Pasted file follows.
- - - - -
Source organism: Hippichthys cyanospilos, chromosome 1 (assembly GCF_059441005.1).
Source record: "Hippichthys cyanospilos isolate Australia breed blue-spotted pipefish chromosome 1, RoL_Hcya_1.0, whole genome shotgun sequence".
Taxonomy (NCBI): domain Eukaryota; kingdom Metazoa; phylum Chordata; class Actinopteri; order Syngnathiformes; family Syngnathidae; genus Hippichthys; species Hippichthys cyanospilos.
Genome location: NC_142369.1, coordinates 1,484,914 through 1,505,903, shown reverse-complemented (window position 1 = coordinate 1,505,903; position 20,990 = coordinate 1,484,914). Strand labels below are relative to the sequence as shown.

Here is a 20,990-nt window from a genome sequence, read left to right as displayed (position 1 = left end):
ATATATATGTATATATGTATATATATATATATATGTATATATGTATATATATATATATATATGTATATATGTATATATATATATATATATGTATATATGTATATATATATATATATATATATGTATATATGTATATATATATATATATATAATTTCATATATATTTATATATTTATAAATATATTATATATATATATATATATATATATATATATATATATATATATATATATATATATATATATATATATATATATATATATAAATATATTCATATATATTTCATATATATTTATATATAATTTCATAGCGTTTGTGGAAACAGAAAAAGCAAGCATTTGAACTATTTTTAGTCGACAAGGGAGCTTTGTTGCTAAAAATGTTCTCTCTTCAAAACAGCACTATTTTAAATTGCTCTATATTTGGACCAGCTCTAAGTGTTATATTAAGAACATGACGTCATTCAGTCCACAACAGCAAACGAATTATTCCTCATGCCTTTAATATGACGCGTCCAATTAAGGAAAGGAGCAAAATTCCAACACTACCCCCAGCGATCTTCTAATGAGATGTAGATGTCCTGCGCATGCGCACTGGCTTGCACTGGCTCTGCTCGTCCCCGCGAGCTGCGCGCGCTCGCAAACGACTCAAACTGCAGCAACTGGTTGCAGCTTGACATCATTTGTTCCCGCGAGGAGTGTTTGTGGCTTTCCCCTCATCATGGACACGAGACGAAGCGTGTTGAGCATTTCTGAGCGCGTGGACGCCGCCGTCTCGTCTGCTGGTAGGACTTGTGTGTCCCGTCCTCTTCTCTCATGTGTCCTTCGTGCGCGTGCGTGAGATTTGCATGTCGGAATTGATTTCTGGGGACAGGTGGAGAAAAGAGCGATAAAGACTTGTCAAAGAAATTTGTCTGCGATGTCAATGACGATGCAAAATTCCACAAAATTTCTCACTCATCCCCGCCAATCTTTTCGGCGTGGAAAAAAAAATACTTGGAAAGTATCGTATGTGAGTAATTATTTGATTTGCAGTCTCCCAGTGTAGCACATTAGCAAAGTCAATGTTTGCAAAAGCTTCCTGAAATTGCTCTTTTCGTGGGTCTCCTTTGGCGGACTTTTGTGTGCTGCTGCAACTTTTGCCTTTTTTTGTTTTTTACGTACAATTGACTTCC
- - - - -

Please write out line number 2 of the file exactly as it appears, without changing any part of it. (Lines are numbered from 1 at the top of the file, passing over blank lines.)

Source record: "Hippichthys cyanospilos isolate Australia breed blue-spotted pipefish chromosome 1, RoL_Hcya_1.0, whole genome shotgun sequence".